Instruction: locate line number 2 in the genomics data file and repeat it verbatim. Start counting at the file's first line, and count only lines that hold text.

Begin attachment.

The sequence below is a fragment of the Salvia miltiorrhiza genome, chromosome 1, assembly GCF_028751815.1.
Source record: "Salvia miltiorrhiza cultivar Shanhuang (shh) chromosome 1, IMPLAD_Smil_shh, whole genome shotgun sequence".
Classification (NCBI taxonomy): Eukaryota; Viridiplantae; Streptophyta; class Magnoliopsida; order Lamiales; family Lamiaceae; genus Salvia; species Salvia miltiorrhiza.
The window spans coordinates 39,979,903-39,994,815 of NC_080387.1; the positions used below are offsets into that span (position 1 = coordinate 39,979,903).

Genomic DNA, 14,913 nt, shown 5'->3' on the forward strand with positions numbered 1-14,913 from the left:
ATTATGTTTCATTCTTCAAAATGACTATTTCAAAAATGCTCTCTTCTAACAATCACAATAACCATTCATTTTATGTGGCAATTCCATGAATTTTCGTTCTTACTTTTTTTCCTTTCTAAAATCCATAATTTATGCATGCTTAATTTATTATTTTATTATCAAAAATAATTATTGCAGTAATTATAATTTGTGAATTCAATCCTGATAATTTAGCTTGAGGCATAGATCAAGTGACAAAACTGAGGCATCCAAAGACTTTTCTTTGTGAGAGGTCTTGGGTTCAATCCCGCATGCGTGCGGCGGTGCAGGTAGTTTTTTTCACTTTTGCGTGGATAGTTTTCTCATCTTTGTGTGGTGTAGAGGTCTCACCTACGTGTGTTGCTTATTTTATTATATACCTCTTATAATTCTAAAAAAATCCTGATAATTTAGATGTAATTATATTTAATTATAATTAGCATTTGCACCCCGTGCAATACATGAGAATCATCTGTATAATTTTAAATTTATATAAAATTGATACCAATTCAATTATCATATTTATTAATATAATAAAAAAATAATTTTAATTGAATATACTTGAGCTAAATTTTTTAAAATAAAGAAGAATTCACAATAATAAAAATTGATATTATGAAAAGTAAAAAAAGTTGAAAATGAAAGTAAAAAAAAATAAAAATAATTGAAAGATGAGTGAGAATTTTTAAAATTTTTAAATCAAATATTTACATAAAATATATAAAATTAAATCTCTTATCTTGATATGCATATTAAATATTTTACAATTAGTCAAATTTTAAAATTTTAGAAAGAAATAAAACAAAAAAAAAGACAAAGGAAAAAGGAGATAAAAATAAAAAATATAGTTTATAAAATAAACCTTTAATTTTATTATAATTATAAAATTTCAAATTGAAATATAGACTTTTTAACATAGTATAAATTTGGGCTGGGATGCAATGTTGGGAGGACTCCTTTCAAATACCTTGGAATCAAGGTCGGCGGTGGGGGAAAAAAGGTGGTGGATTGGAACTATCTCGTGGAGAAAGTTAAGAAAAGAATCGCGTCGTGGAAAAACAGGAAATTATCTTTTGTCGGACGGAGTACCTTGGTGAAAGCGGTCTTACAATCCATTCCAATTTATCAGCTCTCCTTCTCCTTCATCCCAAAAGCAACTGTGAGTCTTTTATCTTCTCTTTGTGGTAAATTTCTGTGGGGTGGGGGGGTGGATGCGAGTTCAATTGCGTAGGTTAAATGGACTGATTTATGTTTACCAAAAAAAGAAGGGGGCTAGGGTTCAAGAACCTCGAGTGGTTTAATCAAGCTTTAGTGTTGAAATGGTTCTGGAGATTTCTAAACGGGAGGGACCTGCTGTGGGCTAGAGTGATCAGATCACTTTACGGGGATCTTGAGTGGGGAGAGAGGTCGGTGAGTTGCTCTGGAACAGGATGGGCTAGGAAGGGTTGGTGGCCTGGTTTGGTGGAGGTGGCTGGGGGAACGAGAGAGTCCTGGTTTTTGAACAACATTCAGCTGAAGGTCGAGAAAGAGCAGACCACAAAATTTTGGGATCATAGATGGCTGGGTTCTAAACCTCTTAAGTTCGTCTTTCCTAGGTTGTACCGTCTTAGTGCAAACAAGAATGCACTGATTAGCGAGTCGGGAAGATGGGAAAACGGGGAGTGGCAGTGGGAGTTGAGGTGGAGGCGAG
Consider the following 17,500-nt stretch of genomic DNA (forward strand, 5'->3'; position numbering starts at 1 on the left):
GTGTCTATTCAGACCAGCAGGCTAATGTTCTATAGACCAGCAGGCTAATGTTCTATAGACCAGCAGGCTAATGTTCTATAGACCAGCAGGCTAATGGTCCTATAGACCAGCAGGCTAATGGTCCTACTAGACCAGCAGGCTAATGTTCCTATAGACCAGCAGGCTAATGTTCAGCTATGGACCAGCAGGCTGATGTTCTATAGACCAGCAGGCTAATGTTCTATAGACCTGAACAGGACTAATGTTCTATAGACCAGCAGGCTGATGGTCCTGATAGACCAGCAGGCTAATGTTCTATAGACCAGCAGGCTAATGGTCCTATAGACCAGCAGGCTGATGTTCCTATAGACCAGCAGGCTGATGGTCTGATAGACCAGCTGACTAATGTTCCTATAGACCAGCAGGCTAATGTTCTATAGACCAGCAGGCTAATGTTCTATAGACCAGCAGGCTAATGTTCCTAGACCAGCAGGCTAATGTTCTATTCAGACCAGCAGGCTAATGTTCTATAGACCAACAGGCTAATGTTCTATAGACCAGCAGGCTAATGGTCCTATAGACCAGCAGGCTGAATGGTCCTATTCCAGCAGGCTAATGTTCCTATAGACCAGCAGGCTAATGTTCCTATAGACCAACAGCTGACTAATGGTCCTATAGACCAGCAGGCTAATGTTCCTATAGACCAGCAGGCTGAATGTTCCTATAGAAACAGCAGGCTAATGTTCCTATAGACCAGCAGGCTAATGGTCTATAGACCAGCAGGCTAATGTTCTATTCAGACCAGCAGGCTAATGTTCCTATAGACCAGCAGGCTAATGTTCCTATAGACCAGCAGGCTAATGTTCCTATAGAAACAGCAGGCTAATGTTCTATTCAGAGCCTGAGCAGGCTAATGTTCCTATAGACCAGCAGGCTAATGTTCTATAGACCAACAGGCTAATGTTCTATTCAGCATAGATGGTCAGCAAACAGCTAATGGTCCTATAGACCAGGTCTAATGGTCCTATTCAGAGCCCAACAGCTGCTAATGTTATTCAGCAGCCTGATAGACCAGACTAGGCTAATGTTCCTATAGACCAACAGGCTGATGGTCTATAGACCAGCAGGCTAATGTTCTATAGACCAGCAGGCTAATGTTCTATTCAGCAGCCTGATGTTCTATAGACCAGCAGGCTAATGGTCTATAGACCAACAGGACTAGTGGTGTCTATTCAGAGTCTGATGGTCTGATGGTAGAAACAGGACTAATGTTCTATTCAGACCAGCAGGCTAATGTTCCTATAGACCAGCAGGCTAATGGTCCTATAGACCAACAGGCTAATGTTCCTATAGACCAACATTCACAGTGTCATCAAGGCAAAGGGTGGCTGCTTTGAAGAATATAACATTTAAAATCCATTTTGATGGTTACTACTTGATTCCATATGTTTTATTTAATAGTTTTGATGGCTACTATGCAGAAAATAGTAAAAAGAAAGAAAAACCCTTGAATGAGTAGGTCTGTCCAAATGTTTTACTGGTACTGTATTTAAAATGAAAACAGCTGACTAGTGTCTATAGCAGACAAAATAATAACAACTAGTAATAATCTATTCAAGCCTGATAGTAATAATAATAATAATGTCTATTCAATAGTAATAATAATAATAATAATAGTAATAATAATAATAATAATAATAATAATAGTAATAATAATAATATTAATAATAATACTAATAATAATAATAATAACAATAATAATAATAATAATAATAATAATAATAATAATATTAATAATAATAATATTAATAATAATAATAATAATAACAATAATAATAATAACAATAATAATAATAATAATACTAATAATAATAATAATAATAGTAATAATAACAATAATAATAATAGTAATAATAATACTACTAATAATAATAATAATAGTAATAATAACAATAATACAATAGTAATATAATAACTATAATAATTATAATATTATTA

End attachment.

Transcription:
Source record: "Salvia miltiorrhiza cultivar Shanhuang (shh) chromosome 1, IMPLAD_Smil_shh, whole genome shotgun sequence".